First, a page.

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  16. First of all, Milton’s answer about the German boy caused a laugh at this end. But it must have been in the your setup of the snooze. ‘

    OK .. Saint Laurent and Two Days, One Night get my attention .. and maybe the Gere film. Enjoy the rest of your week!

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    • Frank, that kid seemed to pop out of nowhere to me, or maybe it was Heidelberg. Milton wasn’t much help as guide dog for the asleep. Overall, he’s been very pleased with this festival. We’re even trying to attend an encore screening for a film we couldn’t get tickets to, one from South Korean called Hill of Freedom. Milton was not familiar with that one until I placed it on my list (we each draw up lists to determine what we’re going to try to see). It wasn’t on his list, but my interest in it piqued his. When he went to get our tickets before they went on sale to the general public, he was surprised to see that it had sold out. Now, he’s caught my fever and is dying to see it, too. Hopefully, we’ll get into that screening and it will be in our next LA.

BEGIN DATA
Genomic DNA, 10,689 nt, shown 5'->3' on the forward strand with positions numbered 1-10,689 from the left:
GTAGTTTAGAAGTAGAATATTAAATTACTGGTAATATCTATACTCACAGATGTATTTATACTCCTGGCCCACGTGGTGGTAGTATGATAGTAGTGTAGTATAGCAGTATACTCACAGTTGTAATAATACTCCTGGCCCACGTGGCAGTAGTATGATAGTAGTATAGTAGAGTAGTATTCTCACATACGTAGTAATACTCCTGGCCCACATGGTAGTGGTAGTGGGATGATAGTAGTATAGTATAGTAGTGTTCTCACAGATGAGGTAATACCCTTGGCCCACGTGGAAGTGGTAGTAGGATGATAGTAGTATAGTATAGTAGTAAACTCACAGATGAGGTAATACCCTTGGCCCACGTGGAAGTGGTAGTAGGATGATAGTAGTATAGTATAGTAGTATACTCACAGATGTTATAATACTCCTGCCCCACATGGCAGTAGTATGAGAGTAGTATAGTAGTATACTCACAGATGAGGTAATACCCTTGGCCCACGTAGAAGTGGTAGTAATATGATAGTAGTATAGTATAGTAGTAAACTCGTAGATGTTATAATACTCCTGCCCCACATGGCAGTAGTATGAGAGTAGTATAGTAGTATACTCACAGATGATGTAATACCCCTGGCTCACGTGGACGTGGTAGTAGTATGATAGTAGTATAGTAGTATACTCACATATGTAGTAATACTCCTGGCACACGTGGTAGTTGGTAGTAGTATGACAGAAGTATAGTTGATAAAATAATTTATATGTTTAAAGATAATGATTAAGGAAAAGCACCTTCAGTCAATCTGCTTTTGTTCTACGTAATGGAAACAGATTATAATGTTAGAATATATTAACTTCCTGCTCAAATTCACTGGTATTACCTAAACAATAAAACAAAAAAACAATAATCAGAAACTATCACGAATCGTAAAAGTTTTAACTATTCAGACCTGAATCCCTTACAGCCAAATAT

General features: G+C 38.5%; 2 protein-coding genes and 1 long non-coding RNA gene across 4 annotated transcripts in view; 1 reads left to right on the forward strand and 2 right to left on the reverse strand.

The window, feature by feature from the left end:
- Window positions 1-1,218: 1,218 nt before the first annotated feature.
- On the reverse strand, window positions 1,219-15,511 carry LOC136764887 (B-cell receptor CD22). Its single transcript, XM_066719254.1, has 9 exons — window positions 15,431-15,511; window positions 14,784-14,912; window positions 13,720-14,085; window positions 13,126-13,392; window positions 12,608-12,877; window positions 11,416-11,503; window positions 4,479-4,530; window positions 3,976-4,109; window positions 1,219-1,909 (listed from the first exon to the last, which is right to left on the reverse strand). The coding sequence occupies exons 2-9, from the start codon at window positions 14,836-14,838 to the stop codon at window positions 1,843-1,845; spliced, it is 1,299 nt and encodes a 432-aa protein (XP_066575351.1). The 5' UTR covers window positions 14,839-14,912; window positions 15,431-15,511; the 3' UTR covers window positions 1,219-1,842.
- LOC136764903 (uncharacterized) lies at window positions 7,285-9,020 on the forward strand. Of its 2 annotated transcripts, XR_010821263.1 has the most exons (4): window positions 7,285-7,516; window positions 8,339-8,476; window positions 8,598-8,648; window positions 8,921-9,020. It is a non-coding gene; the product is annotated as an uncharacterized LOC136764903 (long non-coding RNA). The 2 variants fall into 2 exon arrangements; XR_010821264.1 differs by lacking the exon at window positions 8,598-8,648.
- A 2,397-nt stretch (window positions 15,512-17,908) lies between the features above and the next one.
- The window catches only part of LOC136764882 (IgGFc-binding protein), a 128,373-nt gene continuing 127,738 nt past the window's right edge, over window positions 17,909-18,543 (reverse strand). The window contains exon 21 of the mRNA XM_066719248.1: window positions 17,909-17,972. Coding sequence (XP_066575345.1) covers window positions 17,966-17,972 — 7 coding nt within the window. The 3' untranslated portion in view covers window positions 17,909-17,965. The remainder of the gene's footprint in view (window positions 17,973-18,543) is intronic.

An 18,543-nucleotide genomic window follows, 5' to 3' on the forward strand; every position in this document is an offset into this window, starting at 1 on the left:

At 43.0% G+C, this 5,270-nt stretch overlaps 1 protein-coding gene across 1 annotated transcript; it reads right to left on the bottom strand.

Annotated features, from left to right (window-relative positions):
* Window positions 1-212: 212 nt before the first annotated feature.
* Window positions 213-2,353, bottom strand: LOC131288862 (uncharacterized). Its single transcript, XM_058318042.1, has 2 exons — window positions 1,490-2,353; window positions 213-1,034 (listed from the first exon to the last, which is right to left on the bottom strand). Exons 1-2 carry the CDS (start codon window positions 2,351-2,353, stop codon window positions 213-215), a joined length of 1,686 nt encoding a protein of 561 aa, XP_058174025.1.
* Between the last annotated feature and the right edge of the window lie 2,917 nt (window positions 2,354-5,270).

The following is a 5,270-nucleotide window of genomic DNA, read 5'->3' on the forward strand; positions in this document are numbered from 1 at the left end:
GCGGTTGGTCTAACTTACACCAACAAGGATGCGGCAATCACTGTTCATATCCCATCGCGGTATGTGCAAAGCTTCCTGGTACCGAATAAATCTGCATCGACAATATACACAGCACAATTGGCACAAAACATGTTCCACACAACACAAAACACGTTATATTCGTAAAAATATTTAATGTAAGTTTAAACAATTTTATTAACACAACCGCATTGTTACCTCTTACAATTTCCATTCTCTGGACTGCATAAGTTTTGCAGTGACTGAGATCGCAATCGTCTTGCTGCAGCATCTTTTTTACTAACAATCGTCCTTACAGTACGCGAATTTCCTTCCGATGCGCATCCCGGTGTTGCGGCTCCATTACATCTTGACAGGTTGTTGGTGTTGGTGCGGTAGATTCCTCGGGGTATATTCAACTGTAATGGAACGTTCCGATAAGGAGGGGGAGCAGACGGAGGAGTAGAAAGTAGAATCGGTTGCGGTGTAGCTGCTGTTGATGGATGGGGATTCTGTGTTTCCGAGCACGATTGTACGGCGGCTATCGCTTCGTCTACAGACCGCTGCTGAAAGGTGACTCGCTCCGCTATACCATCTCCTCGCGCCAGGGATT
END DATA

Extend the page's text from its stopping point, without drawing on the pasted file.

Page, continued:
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  17. Thanks again for these reviews, V. I will add the ones that interest me to my Netflix queue for when they’re available on DVD in two years, or however distant in the future. Did Richard Gere actually “live”/hang out on the street with the street people for extended periods while filming the movie? I’d love to hear his experiences doing that.